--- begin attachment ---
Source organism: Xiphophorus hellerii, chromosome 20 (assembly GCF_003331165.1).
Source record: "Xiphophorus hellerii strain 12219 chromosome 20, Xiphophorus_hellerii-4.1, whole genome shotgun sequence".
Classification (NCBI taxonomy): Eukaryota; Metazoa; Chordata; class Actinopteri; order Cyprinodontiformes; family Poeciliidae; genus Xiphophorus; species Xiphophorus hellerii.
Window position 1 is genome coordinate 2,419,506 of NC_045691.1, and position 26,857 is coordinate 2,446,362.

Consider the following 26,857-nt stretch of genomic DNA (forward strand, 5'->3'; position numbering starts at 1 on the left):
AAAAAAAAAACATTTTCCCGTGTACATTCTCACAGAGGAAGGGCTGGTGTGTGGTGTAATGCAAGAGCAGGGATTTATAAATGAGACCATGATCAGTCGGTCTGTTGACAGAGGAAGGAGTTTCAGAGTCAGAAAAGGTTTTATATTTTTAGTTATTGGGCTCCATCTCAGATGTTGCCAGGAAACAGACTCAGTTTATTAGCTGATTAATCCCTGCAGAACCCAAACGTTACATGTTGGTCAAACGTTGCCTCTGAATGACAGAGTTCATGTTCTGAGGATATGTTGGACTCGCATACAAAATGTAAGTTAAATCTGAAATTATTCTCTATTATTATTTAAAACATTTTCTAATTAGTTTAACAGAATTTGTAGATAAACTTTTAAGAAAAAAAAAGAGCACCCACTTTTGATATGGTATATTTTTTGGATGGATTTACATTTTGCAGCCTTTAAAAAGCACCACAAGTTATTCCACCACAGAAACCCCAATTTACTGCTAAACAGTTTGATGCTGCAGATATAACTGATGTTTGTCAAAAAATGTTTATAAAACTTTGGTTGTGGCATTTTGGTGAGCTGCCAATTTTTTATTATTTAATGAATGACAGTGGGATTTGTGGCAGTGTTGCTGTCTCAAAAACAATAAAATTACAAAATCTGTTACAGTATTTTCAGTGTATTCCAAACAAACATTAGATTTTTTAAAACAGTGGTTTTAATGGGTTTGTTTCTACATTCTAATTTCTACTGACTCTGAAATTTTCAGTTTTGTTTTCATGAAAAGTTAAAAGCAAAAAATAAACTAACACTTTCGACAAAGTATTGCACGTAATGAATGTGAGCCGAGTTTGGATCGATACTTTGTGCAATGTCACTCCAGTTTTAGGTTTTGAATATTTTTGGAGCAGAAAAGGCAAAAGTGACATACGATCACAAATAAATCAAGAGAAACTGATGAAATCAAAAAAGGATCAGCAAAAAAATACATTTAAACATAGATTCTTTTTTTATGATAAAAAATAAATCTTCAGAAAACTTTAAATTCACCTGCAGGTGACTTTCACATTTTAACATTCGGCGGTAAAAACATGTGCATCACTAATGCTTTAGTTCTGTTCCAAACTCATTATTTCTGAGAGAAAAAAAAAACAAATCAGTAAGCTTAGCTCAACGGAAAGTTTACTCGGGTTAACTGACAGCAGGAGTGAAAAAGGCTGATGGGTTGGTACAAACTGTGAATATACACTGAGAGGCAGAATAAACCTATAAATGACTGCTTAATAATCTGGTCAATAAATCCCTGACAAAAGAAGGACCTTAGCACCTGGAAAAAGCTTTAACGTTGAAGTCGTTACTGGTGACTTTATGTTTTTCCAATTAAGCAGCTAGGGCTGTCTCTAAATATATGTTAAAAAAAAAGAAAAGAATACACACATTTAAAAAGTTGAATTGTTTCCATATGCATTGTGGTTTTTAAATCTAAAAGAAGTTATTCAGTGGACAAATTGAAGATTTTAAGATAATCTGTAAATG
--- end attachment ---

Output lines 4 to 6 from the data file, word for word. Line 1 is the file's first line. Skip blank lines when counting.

Window position 1 is genome coordinate 2,419,506 of NC_045691.1, and position 26,857 is coordinate 2,446,362.

Consider the following 26,857-nt stretch of genomic DNA (forward strand, 5'->3'; position numbering starts at 1 on the left):
AAAAAAAAAACATTTTCCCGTGTACATTCTCACAGAGGAAGGGCTGGTGTGTGGTGTAATGCAAGAGCAGGGATTTATAAATGAGACCATGATCAGTCGGTCTGTTGACAGAGGAAGGAGTTTCAGAGTCAGAAAAGGTTTTATATTTTTAGTTATTGGGCTCCATCTCAGATGTTGCCAGGAAACAGACTCAGTTTATTAGCTGATTAATCCCTGCAGAACCCAAACGTTACATGTTGGTCAAACGTTGCCTCTGAATGACAGAGTTCATGTTCTGAGGATATGTTGGACTCGCATACAAAATGTAAGTTAAATCTGAAATTATTCTCTATTATTATTTAAAACATTTTCTAATTAGTTTAACAGAATTTGTAGATAAACTTTTAAGAAAAAAAAAGAGCACCCACTTTTGATATGGTATATTTTTTGGATGGATTTACATTTTGCAGCCTTTAAAAAGCACCACAAGTTATTCCACCACAGAAACCCCAATTTACTGCTAAACAGTTTGATGCTGCAGATATAACTGATGTTTGTCAAAAAATGTTTATAAAACTTTGGTTGTGGCATTTTGGTGAGCTGCCAATTTTTTATTATTTAATGAATGACAGTGGGATTTGTGGCAGTGTTGCTGTCTCAAAAACAATAAAATTACAAAATCTGTTACAGTATTTTCAGTGTATTCCAAACAAACATTAGATTTTTTAAAACAGTGGTTTTAATGGGTTTGTTTCTACATTCTAATTTCTACTGACTCTGAAATTTTCAGTTTTGTTTTCATGAAAAGTTAAAAGCAAAAAATAAACTAACACTTTCGACAAAGTATTGCACGTAATGAATGTGAGCCGAGTTTGGATCGATACTTTGTGCAATGTCACTCCAGTTTTAGGTTTTGAATATTTTTGGAGCAGAAAAGGCAAAAGTGACATACGATCACAAATAAATCAAGAGAAACTGATGAAATCAAAAAAGGATCAGCAAAAAAATACATTTAAACATAGATTCTTTTTTTATGATAAAAAATAAATCTTCAGAAAACTTTAAATTCACCTGCAGGTGACTTTCACATTTTAACATTCGGCGGTAAAAACATGTGCATCACTAATGCTTTAGTTCTGTTCCAAACTCATTATTTCTGAGAGAAAAAAAAAACAAATCAGTAAGCTTAGCTCAACGGAAAGTTTACTCGGGTTAACTGACAGCAGGAGTGAAAAAGGCTGATGGGTTGGTACAAACTGTGAATATACACTGAGAGGCAGAATAAACCTATAAATGACTGCTTAATAATCTGGTCAATAAATCCCTGACAAAAGAAGGACCTTAGCACCTGGAAAAAGCTTTAACGTTGAAGTCGTTACTGGTGACTTTATGTTTTTCCAATTAAGCAGCTAGGGCTGTCTCTAAATATATGTTAAAAAAAAAGAAAAGAATACACACATTTAAAAAGTTGAATTGTTTCCATATGCATTGTGGTTTTTAAATCTAAAAGAAGTTATTCAGTGGACAAATTGAAGATTTTAAGATAATCTGTAAATG